The results from this study verify service-dominant logic is highly influential in areas such as customer engagement and value cocreation. An underlying shift towards social and systemic perspectives is also evident. However, many valuable insights emerging from the wealth of relevant studies have not yet impacted research regarding managerial decision-making and strategy development on a large scale. Furthermore, the authors identify the need to develop a stronger understanding of the way service-dominant logic can be used to inform how managerial actions and social and cultural practices influence and are influenced by a wider service ecosystem. For example, Ralf Wilden says “the way organizations engage in innovation-related activities has changed from a firm-centric model to a model that stresses the importance of knowledge in-flows and out-flows across organizational boundaries.” He adds, “despite the commonly accepted importance of services in value creation activities our knowledge about the role of open innovation in service ecosystems is limited.” The authors further stress that service thinking has benefited from interdisciplinary research in the past. Moving forward, combining service-dominant research with organizational strategy insights in the area of open innovation, dynamic capabilities and microfoundations, together with social, cultural and systems theories, can lead to developing new knowledge regarding service and drive continual improvement in service design and innovation.

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The Mind-Set of Editors and Reviewers

Get the latest insight on what editors are looking for in your submitted manuscript! SAGE Publishing is proud to feature the latest editorial from Family Business Review, entitled, “The Mind-Set of Editors and Reviewers.” This editorial is co-authored by James J. Chrisman, Pramodita Sharma and Jess Chua, and is currently free to read for a limited time.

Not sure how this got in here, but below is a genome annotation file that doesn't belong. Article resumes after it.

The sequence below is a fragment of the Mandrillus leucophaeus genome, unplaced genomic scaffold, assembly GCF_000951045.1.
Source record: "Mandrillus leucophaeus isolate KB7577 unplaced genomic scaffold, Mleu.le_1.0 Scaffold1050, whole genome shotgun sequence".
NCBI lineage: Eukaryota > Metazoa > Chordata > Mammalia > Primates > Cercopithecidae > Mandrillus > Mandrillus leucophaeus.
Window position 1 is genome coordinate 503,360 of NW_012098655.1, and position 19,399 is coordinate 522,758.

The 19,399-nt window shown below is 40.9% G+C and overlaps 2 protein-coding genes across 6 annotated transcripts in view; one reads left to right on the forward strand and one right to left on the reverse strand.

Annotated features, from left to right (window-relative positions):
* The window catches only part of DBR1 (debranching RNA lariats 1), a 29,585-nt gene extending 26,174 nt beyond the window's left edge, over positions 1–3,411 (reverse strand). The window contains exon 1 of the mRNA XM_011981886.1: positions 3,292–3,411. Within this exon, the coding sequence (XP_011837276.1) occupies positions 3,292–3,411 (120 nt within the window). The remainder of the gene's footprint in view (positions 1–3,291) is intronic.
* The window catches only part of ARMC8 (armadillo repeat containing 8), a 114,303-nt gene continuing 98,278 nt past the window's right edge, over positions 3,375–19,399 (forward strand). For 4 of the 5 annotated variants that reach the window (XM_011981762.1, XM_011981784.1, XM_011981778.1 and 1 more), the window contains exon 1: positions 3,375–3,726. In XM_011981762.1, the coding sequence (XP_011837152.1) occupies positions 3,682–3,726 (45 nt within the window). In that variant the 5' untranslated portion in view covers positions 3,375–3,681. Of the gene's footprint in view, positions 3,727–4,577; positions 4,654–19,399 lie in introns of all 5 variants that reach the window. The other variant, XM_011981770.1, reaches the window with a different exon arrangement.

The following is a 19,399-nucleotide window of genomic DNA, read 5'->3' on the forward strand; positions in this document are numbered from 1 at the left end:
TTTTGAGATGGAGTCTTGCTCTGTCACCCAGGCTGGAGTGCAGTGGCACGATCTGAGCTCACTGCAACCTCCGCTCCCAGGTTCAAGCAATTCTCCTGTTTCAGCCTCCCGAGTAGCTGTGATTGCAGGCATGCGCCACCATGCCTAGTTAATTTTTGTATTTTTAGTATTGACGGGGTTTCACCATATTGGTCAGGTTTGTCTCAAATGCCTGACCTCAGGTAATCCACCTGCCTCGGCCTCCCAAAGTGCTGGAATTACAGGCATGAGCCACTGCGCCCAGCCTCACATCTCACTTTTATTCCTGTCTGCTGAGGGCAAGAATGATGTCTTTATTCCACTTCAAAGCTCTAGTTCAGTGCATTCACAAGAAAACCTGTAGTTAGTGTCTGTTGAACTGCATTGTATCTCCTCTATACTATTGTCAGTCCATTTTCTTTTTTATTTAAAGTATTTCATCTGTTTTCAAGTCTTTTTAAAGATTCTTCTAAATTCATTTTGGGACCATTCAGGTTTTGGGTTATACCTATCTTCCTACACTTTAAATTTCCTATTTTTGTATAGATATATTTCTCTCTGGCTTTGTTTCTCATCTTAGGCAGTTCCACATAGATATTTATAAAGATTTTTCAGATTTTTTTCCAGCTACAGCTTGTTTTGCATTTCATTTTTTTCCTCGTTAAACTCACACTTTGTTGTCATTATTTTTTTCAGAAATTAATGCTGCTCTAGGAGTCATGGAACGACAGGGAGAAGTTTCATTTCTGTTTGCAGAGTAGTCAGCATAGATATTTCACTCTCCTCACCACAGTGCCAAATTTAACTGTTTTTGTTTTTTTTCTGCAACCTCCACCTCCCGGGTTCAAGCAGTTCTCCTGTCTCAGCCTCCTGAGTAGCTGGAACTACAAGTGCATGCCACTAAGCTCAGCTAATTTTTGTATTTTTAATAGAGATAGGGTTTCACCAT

Below, please find an excerpt from the editorial, shedding light on the necessary steps an author must face when preparing a manuscript that stands out:

The formula for getting a manuscript published seems deceptively simple, with an emphasis on deceptively. For family business research, the four-step process starts with authors coming up with interesting research questions, that when addressed, will change scholarly understanding of the motivation, behavior, or performance of family firms. As elaborated in the editorial by Salvato and Aldrich (2012), while there are many sources of inspiration for generating interesting research questions, in professional fields like family business studies, researchers with closer linkages to practice and/or prior literature are better positioned to identify questions that lead to usable knowledge that is not only published but also well-read and cited (cf. Lindblom & Cohen, 1979). Objectives such as simply “getting published” may be more dominant in earlier career stages. Over time, however, most scholars hope to make a difference in the mind-sets of other researchers and ultimately practitioners (Vermeulen, 2007; Zahra & Sharma, 2004). But, this does not always happen.

Click here to read the full article. Don’t forget to sign up to receive email alerts so you never miss the latest research from Family Business Review!

Call for Proposals! Small Group Research: 2018 Review Issue


Small Group Research is currently accepting proposals regarding the 2018 Review Issue. Please view the full details about the submission process here, or by clicking on the image above.

Manuscripts are due:  May 30, 2017

Submissions should be made to SGR’s Manuscript Central website:, where authors will be required to set up an account.

Small Group Research (SGR), peer-reviewed and published bi-monthly, is an international and interdisciplinary journal presenting research, theoretical advancements, and empirically supported applications with respect to all types of small groups. SGR, a leader in the field, addresses and connects three vital areas of study: the psychology of small groups, communication within small groups,and organizational behavior of small groups. This journal is a member of the Committee on Pubication Ethics (COPE).